If you’re a fan of local knick-knacks, you’ve likely come across a brand called A Piece of Malaysia, better known as APOM.
From graphic tees poking fun at the recent Jocelyn Chia debacle and a new “Matcha Kau Hijau” beverage, APOM is known for its witty products, chock full of localised humour.
Founded in 2015, APOM was started when the founders, Kelvin and Chantelle, noticed a gap in Malaysia for unique and interesting local merchandise.
A serial brander
Growing up, Kelvin has always been into design. A keen skateboarder, he was exposed to brands early on and would take note of how design, colours, copy, and icons painted on a piece of wood could get people to love different skate brands.
Leveraging his artistic streak and knowledge of branding, Kelvin eventually ended up in advertising and started his own agency in his late 20s. He still currently runs it alongside APOM.
“With advertising, I got to work with brands from various sectors,” he shared with Vulcan Post. “But with most corporate clients, there were always restrictions on how far we could push ideas. So having our own brands was like a creative release for us.”
But before APOM, Kelvin first started another brand called Doof.
“At one point we wanted to get bean bags for the office, which we couldn’t find any, so we thought it would be a cool side project to design and create an in-house brand that we have total control over,” he explained.
With the bean bag brand marking the founders’ first foray into retail, Kelvin and Chantelle decided to start another one closer to home—something more about the country.
Finding a lack of interesting local brands that promoted Malaysian culture at the time, APOM was created.
While APOM was Kelvin and Chantelle’s second retail brand, giving them a range of facilities and knowledge to piggyback on, it was developed organically.
To get market validation, APOM started at fairs and events, selling its statement tees which ended up being a hit.
After testing the waters, the team moved into pop-up shops and kiosks. Once they felt ready, they finally took up their first shop in Bangsar Village.
“From tees, rompers, and caps to coasters and greeting cards…” Kelvin listed. “Next thing you know we had enough products to fill up a shop.”
Keeping up with the trends
With APOM’s products relying on humour, it might seem very challenging to continue being a relatable, witty brand with products that today’s youth can resonate with.
“It’s easy when you have a bunch of jokers as partners,” Kelvin laughed. “But humour is not as easy to do as it seems. And humour that cuts across different races is even tougher to do.”
It helps that the APOM team comprises a young creative marketing team constantly in touch with what’s trending and viral.
While the reach of social media makes it easier to keep up, Kelvin pointed out that there are many little bubbles in Malaysia, meaning that not everyone may know everything trending in other communities.
“But just through speaking in the office, we can come up with a collection for an idea in a day,” the founder shared.
Sometimes, fans of the business also share new designs and ideas they can come up with. As Kelvin put it, “Malaysians are a humorous bunch.”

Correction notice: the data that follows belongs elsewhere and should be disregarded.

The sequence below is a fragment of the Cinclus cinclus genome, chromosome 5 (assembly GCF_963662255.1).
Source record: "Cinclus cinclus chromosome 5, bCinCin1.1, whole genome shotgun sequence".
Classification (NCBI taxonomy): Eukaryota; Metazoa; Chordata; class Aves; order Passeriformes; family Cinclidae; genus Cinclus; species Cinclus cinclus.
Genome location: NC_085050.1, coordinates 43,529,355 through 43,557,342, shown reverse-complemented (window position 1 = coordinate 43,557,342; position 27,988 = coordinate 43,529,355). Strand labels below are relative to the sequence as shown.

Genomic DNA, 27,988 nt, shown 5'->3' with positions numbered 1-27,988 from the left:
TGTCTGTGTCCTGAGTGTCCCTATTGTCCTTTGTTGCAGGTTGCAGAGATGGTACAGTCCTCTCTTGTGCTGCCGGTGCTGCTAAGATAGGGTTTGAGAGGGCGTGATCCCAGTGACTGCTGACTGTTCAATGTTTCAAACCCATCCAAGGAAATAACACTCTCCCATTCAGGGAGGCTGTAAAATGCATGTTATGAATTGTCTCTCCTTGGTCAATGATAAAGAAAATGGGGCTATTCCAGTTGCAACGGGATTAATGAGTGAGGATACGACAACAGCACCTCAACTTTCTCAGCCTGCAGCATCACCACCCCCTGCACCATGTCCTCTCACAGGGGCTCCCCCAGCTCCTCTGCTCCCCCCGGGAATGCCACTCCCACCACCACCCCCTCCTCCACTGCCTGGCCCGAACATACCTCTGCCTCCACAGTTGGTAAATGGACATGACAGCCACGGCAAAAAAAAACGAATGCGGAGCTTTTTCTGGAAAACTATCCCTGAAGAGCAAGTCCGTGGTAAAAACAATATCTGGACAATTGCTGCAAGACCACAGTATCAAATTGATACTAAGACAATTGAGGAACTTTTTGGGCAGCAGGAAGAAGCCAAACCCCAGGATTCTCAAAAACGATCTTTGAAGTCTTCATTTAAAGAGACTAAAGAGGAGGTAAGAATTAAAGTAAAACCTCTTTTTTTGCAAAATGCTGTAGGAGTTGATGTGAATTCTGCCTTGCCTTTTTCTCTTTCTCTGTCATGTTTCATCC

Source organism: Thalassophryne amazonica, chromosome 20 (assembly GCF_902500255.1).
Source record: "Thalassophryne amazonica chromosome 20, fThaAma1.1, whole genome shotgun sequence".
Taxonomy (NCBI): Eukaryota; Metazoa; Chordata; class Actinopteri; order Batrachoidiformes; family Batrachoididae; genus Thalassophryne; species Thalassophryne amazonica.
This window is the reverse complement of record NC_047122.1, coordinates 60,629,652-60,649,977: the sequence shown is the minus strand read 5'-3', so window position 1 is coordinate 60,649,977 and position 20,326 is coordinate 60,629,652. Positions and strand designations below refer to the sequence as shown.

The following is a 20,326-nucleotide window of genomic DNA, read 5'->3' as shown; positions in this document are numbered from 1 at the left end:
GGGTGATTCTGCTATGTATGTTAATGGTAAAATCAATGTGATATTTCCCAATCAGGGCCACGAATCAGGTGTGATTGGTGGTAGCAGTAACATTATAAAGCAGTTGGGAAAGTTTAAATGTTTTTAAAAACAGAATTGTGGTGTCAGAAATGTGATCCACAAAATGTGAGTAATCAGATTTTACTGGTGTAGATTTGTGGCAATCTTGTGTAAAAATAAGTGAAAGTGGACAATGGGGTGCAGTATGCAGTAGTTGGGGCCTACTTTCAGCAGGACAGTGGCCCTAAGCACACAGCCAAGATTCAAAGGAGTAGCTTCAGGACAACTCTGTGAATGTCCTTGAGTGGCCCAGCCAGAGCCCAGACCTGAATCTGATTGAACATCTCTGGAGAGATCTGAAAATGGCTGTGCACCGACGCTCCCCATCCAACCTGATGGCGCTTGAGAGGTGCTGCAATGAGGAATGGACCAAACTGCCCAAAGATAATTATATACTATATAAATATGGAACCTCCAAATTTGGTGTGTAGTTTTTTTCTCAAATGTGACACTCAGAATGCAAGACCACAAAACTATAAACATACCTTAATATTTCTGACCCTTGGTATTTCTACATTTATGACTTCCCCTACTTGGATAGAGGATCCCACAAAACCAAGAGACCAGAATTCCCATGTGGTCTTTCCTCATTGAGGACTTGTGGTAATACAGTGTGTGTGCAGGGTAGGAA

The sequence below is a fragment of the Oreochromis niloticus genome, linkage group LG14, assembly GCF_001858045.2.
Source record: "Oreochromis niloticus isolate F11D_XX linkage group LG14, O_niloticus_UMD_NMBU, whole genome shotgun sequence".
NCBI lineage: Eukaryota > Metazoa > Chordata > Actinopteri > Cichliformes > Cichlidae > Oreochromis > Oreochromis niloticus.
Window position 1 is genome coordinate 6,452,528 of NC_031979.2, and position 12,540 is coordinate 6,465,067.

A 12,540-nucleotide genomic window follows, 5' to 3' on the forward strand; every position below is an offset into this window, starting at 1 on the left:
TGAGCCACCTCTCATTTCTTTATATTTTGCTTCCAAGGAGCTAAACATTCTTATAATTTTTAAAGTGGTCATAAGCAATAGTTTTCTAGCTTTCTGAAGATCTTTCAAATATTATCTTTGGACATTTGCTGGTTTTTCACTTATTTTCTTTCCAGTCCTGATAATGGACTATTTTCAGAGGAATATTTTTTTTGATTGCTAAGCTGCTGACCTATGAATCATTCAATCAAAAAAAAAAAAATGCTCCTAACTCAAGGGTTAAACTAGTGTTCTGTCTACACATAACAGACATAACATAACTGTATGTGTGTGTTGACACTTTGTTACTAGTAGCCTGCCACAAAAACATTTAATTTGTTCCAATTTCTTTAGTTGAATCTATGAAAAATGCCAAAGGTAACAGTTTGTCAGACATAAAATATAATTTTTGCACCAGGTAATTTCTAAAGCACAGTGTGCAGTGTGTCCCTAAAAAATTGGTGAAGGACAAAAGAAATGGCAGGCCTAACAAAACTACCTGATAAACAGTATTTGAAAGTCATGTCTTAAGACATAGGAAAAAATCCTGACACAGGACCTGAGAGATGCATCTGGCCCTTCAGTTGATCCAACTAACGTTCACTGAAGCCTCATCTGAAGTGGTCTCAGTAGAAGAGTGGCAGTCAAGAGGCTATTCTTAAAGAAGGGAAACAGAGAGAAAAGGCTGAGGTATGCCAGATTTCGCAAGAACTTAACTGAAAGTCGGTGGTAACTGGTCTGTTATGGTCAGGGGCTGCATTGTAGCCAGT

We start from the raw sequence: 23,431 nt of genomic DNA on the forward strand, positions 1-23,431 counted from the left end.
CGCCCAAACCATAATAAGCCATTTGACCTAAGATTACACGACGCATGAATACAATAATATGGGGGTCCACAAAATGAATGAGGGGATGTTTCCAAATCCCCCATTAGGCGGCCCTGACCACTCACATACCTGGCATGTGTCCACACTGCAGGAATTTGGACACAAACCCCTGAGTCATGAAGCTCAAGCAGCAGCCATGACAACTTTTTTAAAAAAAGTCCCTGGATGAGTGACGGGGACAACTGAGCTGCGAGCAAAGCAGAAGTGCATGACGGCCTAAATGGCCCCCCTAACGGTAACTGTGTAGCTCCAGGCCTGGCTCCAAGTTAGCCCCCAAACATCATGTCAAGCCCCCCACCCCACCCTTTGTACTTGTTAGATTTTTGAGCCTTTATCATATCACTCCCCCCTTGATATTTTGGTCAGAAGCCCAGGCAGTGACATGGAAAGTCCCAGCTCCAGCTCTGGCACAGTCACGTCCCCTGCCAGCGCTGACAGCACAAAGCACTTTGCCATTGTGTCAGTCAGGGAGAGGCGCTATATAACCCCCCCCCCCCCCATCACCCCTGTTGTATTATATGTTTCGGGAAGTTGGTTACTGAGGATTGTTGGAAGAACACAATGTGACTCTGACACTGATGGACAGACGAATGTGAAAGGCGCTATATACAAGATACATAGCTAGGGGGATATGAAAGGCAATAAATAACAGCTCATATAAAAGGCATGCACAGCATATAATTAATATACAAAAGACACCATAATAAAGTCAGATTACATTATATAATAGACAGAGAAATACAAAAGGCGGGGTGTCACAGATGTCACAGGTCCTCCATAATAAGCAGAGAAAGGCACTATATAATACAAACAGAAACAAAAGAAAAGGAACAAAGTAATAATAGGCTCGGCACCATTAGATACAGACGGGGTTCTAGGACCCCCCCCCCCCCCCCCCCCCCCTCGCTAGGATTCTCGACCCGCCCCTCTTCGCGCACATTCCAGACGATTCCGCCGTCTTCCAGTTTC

However, if the team doesn’t think the humour or idea can be articulated clearly, they usually can the idea.
“I think humour is something that’s hard to target. It transcends through different demographics from Gen Z to your boomer. If you get it, you get it. If you don’t, it’s hard to target.”
Taking stock of the stock
“When the Jocelyn Chia episode became viral, as a local brand we had to respond in the way APOM knows best—through humour,” he said.
Kelvin recalled it took the team about two days to work on the idea and designs internally. Having fostered a close relationship with their suppliers, they had a speedy turnaround time on production.
As trendy merchandise pieces have short retail life spans, APOM goes with preorders or limited production quantities for these designs.
Other than the Sia collection, APOM has also created various other designs.
“We wear it like a badge of pride that people took notice,” Kelvin shared. “And we have to scrap some merch of course. But we are still constantly pushing the designs, the ideas I don’t think it limits where our passion is.”
“Essentially the company is about making Malaysia more interesting through our ideas.”
On a mission to rebrand Malaysia
APOM is currently in a rebound phase, as they had to close down all their stores during the lockdowns. This was especially devastating as they had put in much effort to gear up for Visit Malaysia 2020.
“But some of the silver linings is that it strengthened our online presence and also we launched some of our most ambitious projects (#empatbelas) during the lockdowns,” he said.
Another ambitious project is the recently launched Matcha Kau Hijau. A riff on a Malaysian saying “Mak Kau Hijau”, the canned matcha drinks are APOM’s first products in the ready-to-drink segment.
“We always have the dream to rebrand Malaysia one day, but instead of doing it the official way through government agencies, we like to think we are doing it through our products and the brands that we create,” Kelvin said.
To do so, the team hopes to establish an APOM store in every state.
APOM currently has four physical outlets, namely in Bangsar Village, KLCC, Central Market, and Bank Negara Malaysia Museum and Art Gallery.
Beyond that, Kelvin also shared the vision of having APOM stores in places like London or Australia to bring a piece of Malaysia to people abroad.
- Learn more about A Piece of Malaysia (APOM) here.
- Read other articles we’ve written about Malaysian startups here.
Featured Image Credit: APOM